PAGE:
Cybersecurity and mitigation
The expected increase in future cyber-crimes means a greater need to identify future risks, track the risks, and plan to prevent potential threats. Such a situation includes creating a sketch of how a business or project will react when subjecting it to any form of risk or cyber threat and the action needed to reduce such threats or dangers. There is also the need to identify the valuable assets which are the most vulnerable and require protection. There may be a need to embrace artificial intelligence in cyber security to provide a more effective way of tracking future cyber-crime.
The Internet of Things (IOT)
Cyber threats grow daily – both in complexity and volume, as more and more organisations adopt remote technologies, cloud systems, and the internet, in general, to help deal with the coronavirus’s effect. Although many internet security personnel are well equipped with the information and skills to deal with threats to our mobile devices, it often means that other automation gadgets are left exposed, which can lead to ransomware attacks. For example, we can expect many new smart car models to make use of the internet in their operations, which would put these new and improved technologies at risk of hackers, scammers, and cyber attacks. There is an urgent need to improve cybersecurity technologies and educate businesses about the very real risks posed by online threats and data breaches.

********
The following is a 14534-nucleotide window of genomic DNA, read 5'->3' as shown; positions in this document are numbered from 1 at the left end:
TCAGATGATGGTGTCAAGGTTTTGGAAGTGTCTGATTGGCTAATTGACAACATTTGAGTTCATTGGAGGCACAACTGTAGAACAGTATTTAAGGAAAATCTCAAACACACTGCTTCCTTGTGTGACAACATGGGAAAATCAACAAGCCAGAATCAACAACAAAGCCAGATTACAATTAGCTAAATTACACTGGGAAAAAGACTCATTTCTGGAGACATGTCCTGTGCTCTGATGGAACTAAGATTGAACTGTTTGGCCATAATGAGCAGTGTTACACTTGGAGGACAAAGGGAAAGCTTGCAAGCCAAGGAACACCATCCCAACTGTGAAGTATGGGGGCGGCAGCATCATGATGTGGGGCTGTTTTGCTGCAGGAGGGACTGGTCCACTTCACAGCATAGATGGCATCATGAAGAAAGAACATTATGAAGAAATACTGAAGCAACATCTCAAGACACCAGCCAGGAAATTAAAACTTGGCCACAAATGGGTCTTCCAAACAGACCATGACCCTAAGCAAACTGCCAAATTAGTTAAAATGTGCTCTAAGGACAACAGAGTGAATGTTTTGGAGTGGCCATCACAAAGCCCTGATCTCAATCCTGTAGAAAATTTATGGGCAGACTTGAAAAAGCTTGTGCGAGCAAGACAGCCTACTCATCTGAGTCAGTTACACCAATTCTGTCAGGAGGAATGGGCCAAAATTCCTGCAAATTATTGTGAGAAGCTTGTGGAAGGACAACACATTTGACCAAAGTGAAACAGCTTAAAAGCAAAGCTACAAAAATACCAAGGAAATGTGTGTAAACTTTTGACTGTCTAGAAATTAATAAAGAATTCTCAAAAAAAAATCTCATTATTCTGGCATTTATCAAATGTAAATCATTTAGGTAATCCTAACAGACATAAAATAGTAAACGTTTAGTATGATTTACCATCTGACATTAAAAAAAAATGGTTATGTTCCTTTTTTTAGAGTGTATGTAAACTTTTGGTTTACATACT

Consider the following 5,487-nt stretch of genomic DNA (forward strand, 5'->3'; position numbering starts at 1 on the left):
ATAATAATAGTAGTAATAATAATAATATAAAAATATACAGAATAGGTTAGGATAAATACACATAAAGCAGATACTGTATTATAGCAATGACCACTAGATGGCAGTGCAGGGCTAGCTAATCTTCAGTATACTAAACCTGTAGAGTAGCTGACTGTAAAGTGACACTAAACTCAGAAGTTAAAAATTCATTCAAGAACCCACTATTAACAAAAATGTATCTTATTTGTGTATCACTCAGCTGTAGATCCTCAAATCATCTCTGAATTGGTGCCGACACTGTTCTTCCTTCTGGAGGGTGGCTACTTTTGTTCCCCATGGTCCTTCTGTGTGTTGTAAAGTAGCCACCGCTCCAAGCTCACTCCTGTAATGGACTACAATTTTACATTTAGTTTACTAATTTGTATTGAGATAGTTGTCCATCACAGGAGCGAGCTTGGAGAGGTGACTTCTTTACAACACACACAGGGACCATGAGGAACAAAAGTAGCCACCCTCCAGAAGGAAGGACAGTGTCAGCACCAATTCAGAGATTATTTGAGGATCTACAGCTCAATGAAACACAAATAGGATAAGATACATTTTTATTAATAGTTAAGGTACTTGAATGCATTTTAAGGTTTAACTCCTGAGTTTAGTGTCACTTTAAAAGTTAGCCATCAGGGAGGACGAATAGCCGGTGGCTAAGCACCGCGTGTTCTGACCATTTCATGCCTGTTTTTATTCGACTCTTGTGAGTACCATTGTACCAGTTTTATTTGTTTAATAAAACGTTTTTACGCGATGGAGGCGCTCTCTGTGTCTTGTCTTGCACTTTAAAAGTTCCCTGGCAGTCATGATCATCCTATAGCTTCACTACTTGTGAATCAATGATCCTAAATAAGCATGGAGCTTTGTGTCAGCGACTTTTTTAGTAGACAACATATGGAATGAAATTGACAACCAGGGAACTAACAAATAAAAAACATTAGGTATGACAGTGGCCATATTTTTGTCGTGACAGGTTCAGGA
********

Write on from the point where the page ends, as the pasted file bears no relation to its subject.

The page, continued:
Global cyberspace seems to be evolving at a rapid pace and with its developments come great opportunities for businesses and the lives of every individual. However, despite the benefits, there are many risks and security threats as mentioned in this article. It is important that the loopholes that are created through these advancements are quickly rectified with suitable solutions made available.
All of the above may sound complicated, but they are basic security problems that are easy to fix. At JVR Consultancy, we can empower you to take your company’s safety to the next level by assessing and certifying you as Cyber Essentials qualified.
Cyber Essentials is backed by the government, which is why it’s essential to contact us as soon as possible for a free analysis on your current systems and a road map on how best for you to progress. As one of few consultancies in the UK to be accredited by the IASME Consortium in partnership with the National Cyber Security Centre, we can assess your application and certify you as Cyber Essentials ready. Plus, we offer vital advice that will boost your chances of succeeding in the first attempt.
For your free Cyber check please get in touch with us today.